This is one of those British novels from the 1960s that is trying to capture the changing tone and impulses in the country stemming from the end of the war and the institution of the welfare state, and of course, the end of Empire. The novel takes places in a dying, middling paper on Fleet Street, the slightly mythic part of London with the famous daily papers. Our two main character is a married man named John Dyson, who foolishly bought a mediocre house in a “bad” neighborhood, who believes that his minor feud with his West Indian neighbors in his mixed race neighborhood makes him an expert in race relations, and he’s invited on a television show to discuss it. He gets a taste for it, and in one of the funniest scenes in the novel he contributes nothing to the television conversation except for the repeated line “That is so interesting”.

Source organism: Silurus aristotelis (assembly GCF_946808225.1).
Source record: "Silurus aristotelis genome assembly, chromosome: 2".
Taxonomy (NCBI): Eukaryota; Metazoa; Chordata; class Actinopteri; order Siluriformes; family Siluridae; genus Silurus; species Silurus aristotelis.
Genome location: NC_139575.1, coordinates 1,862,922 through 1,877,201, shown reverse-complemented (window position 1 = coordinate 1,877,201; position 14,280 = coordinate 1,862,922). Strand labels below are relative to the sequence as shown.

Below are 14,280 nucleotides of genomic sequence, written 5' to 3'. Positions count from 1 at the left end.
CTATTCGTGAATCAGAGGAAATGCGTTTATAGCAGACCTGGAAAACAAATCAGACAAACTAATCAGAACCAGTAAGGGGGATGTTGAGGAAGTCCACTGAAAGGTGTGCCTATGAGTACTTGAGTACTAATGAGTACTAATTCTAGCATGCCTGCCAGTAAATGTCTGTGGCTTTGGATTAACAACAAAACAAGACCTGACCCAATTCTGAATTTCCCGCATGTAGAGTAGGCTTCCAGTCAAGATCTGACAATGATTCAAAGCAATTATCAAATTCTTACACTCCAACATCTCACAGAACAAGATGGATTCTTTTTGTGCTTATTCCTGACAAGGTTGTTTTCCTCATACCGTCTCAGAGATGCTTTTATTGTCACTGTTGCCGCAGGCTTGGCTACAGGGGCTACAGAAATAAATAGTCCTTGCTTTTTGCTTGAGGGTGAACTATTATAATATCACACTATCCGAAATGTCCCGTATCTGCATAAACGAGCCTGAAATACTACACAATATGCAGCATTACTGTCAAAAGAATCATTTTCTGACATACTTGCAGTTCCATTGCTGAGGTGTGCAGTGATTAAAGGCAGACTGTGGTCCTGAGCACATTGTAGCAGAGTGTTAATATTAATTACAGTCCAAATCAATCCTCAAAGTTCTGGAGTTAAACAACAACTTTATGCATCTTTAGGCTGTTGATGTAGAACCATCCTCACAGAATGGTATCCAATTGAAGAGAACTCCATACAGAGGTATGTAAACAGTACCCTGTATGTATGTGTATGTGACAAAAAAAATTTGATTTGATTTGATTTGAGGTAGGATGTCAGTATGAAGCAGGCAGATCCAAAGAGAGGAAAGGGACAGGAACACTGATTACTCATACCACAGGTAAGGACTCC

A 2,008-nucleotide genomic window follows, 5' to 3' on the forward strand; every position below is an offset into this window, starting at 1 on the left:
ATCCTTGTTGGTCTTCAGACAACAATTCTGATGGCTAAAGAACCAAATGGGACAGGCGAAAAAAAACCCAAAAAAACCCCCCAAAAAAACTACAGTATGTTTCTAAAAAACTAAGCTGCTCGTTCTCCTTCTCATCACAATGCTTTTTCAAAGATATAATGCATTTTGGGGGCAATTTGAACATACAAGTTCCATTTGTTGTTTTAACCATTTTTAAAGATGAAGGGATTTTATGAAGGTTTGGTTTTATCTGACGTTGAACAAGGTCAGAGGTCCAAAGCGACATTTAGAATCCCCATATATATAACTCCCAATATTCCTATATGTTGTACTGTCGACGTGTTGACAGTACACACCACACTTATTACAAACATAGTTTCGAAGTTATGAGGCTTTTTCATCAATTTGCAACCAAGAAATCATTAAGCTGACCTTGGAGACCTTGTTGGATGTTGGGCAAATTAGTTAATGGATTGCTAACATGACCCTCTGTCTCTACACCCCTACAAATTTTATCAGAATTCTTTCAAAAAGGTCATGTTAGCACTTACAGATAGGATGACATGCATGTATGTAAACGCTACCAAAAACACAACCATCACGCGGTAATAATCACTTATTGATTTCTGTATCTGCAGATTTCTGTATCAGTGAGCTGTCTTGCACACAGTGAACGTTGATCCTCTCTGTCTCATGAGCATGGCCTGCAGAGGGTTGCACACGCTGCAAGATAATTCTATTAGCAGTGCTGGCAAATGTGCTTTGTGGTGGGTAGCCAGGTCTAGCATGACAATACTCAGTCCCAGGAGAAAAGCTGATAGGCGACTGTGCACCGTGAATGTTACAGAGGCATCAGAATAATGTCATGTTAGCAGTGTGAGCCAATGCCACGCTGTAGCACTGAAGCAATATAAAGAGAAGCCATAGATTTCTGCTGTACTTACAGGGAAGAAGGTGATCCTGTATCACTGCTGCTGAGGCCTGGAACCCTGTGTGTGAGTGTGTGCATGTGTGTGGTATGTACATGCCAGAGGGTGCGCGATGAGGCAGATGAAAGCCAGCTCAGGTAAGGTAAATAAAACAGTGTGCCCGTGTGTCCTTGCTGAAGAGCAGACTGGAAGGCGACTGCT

The other protagonist is Bill. Bill is a man in his early 30s who feels like he’s going to seed. He’s technically engaged to a woman named Tessa who lives far away from London. He also lives in the same apartment building as one of his enemies at the paper, a sour 40 year old man named Mounce. Mounce’s wife takes shine to Bill, and the sexual tension is wholly ambiguous in the novel as she chainsmokes and cooks for him and even bites his leg one time. It’s not clear if she’s looking for an affair or trying to save a loser from the same dumb choices she made.
The novel as a whole is very funny and has some of the most impeccable dialog I’ve read in a British novel. These characters often feel farcical, but their speaking voices are so real and vocal.